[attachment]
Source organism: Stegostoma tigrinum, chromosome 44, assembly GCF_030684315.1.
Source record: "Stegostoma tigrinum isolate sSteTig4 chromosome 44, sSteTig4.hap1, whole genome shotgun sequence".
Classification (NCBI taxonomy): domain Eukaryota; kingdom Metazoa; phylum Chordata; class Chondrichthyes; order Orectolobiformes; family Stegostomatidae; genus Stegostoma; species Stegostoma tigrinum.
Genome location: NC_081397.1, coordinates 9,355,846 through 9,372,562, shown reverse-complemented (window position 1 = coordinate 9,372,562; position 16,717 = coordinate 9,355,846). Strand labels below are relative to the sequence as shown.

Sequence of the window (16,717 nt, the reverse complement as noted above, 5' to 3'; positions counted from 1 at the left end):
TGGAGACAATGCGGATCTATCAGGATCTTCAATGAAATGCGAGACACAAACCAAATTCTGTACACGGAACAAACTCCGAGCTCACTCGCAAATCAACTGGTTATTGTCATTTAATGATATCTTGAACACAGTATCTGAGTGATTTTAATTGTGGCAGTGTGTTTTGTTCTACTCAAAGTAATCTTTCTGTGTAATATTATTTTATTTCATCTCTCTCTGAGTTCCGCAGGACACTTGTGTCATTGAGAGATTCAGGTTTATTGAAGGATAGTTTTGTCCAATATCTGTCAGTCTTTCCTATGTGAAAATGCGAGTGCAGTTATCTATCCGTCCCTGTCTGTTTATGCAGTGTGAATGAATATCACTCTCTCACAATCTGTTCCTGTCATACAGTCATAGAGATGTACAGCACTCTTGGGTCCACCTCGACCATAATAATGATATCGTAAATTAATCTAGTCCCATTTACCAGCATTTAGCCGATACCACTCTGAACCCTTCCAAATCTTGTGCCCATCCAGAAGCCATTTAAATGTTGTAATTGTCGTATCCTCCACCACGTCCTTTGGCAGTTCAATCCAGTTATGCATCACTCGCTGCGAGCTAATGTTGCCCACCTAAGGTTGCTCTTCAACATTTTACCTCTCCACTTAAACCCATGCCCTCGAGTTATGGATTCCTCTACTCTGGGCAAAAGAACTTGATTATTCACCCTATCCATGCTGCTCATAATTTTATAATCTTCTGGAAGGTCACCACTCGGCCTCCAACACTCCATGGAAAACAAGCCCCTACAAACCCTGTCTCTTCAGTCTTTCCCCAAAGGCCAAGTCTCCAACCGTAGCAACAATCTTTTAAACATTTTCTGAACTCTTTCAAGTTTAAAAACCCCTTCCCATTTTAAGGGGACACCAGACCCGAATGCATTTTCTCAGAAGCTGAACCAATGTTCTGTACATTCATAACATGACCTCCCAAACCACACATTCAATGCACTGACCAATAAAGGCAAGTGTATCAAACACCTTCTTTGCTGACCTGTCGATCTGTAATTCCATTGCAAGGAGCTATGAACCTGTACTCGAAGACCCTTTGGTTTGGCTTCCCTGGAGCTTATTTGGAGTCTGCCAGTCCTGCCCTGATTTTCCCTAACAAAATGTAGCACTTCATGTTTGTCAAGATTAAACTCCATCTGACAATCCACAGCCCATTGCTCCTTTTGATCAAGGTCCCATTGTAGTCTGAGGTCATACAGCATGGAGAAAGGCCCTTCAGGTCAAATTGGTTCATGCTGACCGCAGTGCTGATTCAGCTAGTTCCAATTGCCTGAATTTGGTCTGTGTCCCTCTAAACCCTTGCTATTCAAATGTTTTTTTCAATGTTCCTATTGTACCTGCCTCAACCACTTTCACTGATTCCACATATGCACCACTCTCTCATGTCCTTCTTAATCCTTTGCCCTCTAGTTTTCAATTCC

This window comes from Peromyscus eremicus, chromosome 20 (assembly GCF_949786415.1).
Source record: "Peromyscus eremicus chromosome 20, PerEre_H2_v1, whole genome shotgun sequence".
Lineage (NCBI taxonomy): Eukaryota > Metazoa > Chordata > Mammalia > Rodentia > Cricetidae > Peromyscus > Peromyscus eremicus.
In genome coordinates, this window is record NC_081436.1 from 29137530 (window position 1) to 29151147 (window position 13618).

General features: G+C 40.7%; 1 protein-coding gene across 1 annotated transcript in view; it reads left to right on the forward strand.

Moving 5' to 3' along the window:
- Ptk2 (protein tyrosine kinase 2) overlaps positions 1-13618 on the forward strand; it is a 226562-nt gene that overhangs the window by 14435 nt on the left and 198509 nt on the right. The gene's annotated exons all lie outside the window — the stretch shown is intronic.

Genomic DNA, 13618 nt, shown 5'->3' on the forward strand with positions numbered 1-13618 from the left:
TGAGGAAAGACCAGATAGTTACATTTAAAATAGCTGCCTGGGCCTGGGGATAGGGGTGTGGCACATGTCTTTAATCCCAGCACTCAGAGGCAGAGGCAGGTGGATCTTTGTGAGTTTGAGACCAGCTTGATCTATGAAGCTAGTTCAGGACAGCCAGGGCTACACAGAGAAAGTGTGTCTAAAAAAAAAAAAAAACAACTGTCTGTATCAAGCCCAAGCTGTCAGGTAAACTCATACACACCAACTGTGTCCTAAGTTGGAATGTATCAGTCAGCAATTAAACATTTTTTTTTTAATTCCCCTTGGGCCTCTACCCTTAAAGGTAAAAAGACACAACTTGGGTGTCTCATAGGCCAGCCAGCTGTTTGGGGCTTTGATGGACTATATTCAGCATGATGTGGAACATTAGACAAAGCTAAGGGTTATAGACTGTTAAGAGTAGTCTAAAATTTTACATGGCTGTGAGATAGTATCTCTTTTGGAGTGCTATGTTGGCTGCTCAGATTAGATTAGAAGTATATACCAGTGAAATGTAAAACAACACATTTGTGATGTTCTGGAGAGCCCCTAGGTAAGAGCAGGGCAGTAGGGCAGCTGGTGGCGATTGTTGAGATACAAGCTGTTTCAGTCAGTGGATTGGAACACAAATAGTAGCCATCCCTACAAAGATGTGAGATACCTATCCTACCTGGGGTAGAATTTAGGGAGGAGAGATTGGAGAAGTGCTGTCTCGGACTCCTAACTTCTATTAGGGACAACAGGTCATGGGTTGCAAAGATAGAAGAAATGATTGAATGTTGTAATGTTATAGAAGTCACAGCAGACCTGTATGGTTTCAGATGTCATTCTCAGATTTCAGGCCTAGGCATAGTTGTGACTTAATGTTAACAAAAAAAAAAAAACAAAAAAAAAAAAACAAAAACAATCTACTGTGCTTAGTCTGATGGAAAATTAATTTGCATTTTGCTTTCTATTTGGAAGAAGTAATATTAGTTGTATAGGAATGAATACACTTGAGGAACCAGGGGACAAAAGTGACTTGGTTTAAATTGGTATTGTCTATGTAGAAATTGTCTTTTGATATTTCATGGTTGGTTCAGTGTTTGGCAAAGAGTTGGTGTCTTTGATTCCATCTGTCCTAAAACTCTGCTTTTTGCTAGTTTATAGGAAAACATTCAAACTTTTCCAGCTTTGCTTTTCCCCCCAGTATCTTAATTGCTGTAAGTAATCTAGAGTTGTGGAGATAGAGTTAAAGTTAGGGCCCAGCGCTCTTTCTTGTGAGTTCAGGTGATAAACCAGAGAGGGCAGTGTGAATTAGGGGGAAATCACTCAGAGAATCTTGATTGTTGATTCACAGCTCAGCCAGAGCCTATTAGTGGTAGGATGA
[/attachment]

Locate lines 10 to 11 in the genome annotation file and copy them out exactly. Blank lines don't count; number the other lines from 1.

In genome coordinates, this window is record NC_081436.1 from 29137530 (window position 1) to 29151147 (window position 13618).

General features: G+C 40.7%; 1 protein-coding gene across 1 annotated transcript in view; it reads left to right on the forward strand.